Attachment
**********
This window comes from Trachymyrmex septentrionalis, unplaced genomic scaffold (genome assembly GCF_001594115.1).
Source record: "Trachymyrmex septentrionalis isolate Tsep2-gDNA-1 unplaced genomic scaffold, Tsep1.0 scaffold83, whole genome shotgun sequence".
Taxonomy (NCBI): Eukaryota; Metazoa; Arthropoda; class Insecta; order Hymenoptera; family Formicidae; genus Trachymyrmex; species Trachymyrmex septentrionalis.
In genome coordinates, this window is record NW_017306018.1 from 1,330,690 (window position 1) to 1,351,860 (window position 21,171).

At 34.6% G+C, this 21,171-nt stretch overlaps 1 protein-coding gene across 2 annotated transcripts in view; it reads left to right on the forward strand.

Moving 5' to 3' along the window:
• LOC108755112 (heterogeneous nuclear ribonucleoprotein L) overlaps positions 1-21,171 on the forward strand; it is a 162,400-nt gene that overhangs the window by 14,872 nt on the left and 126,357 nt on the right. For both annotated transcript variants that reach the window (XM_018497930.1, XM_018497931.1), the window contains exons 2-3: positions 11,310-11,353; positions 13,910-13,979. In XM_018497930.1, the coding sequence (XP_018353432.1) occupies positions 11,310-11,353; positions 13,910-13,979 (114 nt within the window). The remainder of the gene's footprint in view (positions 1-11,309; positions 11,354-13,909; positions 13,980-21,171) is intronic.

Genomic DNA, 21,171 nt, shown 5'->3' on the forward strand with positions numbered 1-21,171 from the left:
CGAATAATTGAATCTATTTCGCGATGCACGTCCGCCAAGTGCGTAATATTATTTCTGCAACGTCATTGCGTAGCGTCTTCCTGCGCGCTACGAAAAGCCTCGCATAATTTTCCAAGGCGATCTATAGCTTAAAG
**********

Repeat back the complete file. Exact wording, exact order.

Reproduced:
This window comes from Trachymyrmex septentrionalis, unplaced genomic scaffold (genome assembly GCF_001594115.1).
Source record: "Trachymyrmex septentrionalis isolate Tsep2-gDNA-1 unplaced genomic scaffold, Tsep1.0 scaffold83, whole genome shotgun sequence".
Taxonomy (NCBI): Eukaryota; Metazoa; Arthropoda; class Insecta; order Hymenoptera; family Formicidae; genus Trachymyrmex; species Trachymyrmex septentrionalis.
In genome coordinates, this window is record NW_017306018.1 from 1,330,690 (window position 1) to 1,351,860 (window position 21,171).

At 34.6% G+C, this 21,171-nt stretch overlaps 1 protein-coding gene across 2 annotated transcripts in view; it reads left to right on the forward strand.

Moving 5' to 3' along the window:
• LOC108755112 (heterogeneous nuclear ribonucleoprotein L) overlaps positions 1-21,171 on the forward strand; it is a 162,400-nt gene that overhangs the window by 14,872 nt on the left and 126,357 nt on the right. For both annotated transcript variants that reach the window (XM_018497930.1, XM_018497931.1), the window contains exons 2-3: positions 11,310-11,353; positions 13,910-13,979. In XM_018497930.1, the coding sequence (XP_018353432.1) occupies positions 11,310-11,353; positions 13,910-13,979 (114 nt within the window). The remainder of the gene's footprint in view (positions 1-11,309; positions 11,354-13,909; positions 13,980-21,171) is intronic.

Genomic DNA, 21,171 nt, shown 5'->3' on the forward strand with positions numbered 1-21,171 from the left:
CGAATAATTGAATCTATTTCGCGATGCACGTCCGCCAAGTGCGTAATATTATTTCTGCAACGTCATTGCGTAGCGTCTTCCTGCGCGCTACGAAAAGCCTCGCATAATTTTCCAAGGCGATCTATAGCTTAAAG